In so far as those websites were databases protected by the database right, the specialist search engine made it possible to explore the entire contents of those databases, and to re-utilise those contents, in the sense given to the term re-utilisation by the ECJ in Innoweb. Also, by indexing and copying the contents of the website to its own server, the search engine extracted the contents of the databases of which those websites consisted. The provision of the hyperlinks to the advertisements on C's website and the reproduction of the information in the metatags on that site, were merely external manifestations, of secondary importance, of that extraction and that re-utilisation. The facts were therefore not substantially different from the situation in Innoweb.

It follows that a search engine that copies and indexes the whole or a substantial part of databases which are freely accessible on the internet, and then allows its users to search those databases, effects an extraction and a re-utilisation of those contents, within Article 7(2).

However, the legislative intention in protecting databases under Article 7 was to balance, based on the concept of the database maker's investment, the interests of the operators of databases whose contents were aggregated and those of content aggregators and their users. The criterion of an adverse effect on the investment, in the sense of the risk to the possibility of recouping that investment, as a condition of the grant of database right, would make it possible to attain the database right's objectives without disproportionately limiting innovation on the information market. Article 7's wording makes it possible to have recourse to such a criterion, as it follows from the wording that its primary objective is to limit protection by the database right solely to databases the creation and functioning of which require substantial investment.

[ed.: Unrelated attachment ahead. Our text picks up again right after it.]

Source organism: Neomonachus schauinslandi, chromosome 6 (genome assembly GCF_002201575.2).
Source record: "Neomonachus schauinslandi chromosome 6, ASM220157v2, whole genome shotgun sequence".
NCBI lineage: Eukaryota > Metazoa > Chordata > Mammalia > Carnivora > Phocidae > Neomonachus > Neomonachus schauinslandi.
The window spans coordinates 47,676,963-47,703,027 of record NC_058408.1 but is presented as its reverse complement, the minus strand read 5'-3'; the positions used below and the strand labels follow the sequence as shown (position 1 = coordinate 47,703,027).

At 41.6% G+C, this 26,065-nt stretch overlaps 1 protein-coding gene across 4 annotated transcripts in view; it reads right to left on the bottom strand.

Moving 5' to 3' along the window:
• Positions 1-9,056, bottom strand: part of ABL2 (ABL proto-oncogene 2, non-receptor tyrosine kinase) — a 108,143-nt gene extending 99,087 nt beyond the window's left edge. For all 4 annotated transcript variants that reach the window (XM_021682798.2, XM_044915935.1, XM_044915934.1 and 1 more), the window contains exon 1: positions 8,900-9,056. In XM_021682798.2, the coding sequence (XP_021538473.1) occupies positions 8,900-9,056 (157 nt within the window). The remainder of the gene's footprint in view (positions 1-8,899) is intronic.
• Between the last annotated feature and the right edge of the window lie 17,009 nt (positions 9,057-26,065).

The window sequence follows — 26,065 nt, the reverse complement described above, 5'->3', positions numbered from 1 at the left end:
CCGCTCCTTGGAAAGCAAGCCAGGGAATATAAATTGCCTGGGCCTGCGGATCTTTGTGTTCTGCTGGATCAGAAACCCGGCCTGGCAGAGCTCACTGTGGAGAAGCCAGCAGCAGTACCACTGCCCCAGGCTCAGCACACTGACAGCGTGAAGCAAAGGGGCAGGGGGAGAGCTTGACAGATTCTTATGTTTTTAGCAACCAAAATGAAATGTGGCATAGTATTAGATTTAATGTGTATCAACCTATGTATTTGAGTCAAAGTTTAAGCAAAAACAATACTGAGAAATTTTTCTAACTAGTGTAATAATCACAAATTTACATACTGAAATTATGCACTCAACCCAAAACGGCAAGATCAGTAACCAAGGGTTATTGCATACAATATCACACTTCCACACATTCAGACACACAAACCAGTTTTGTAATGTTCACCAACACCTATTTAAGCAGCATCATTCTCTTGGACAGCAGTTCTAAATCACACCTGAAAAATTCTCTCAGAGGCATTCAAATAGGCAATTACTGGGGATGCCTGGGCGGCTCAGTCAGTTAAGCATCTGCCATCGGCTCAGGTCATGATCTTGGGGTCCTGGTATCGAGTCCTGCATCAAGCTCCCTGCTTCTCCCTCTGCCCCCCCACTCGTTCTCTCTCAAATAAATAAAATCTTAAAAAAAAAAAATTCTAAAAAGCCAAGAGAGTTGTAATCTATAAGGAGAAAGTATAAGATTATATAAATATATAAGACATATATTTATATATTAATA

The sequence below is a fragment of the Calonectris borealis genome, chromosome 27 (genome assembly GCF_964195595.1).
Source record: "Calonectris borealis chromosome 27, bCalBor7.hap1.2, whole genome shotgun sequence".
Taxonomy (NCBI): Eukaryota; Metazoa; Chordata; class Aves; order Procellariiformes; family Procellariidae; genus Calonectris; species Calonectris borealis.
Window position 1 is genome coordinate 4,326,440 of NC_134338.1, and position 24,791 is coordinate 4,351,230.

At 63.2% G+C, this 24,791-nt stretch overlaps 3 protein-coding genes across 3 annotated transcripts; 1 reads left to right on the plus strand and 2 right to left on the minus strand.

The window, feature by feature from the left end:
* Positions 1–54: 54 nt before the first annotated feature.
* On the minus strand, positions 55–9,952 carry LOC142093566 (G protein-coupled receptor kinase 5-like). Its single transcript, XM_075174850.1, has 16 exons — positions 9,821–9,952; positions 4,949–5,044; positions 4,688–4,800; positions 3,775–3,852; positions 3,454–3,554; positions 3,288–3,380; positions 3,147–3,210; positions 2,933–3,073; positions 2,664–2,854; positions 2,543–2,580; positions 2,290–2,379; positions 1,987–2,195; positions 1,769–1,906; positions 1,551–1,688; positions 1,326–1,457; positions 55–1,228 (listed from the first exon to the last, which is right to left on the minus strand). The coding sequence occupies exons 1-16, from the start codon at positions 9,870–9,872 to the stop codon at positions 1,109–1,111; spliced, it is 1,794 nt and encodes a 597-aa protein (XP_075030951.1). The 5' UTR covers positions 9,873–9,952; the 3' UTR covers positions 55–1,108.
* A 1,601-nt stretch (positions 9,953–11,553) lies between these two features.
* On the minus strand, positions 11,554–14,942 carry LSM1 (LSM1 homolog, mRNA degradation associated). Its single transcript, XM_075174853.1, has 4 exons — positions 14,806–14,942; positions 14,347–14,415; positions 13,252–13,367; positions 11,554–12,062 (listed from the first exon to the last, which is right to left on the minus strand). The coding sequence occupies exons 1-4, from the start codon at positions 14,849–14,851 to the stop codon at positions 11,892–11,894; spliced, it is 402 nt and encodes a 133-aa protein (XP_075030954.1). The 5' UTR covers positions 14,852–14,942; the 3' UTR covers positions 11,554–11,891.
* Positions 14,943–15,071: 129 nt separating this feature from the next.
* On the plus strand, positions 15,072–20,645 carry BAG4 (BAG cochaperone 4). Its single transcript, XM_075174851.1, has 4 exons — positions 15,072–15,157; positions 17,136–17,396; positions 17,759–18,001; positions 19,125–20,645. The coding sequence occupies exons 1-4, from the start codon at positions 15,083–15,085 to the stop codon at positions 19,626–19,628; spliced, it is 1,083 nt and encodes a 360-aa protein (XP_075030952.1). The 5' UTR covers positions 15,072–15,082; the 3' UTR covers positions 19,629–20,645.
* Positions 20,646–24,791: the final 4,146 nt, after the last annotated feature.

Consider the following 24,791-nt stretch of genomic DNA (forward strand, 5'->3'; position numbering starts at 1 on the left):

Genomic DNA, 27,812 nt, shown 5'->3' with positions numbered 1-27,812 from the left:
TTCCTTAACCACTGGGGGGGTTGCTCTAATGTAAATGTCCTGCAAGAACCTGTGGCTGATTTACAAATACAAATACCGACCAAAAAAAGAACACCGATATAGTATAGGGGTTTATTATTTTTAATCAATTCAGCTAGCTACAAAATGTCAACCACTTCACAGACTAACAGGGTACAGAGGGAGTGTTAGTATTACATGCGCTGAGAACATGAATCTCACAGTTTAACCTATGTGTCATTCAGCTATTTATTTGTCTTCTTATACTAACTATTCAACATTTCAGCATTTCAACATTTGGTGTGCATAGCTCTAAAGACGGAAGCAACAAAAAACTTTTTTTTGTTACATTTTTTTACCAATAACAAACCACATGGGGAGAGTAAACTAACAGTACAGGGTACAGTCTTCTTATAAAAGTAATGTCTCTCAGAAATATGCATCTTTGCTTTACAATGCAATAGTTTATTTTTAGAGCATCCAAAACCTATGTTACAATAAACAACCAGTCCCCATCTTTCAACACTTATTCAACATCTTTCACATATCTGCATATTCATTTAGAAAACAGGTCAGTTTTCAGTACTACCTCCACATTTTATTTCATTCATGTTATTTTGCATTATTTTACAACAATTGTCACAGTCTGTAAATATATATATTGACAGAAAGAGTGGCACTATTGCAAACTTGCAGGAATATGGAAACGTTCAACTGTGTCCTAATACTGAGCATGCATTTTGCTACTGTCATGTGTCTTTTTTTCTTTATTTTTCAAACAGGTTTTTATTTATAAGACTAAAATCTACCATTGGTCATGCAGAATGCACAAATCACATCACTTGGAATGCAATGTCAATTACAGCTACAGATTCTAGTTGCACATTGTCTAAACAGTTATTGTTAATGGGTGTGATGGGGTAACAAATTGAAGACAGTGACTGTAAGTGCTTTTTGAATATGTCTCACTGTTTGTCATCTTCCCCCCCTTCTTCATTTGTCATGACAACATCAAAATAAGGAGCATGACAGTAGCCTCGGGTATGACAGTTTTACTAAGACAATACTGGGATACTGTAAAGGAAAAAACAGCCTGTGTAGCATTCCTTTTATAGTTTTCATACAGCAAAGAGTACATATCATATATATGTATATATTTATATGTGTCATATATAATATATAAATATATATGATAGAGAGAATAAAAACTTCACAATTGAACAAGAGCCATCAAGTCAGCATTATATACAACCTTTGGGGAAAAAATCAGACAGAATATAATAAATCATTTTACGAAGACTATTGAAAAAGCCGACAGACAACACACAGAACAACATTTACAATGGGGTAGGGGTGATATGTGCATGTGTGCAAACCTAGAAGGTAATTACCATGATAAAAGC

The AG's suggested imposition of a condition that adverse impact on the database maker's investment is required in order for the database right to be infringed, would add a new and additional requirement for infringement that is not expressly stated in the Directive. Before this opinion, it was generally assumed that extracting or re-utilising all or a substantial part of a database would necessarily cause significant detriment to the investment and constitute an infringement. The opinion suggests that this analysis is not correct, and that there may be some cases where there is an extraction or re-utilisation of all or a substantial part of a database which does not adversely affect the investment and should not be considered an infringement. It remains to be seen whether the ECJ will follow the AG's interpretation.

Case: SIA CV-Online Latvia v SIA Melons C 762/19.

First published in the March 2021 issue of PLC Magazine and reproduced with the kind permission of the publishers. Subscription enquiries 020 7202 1200.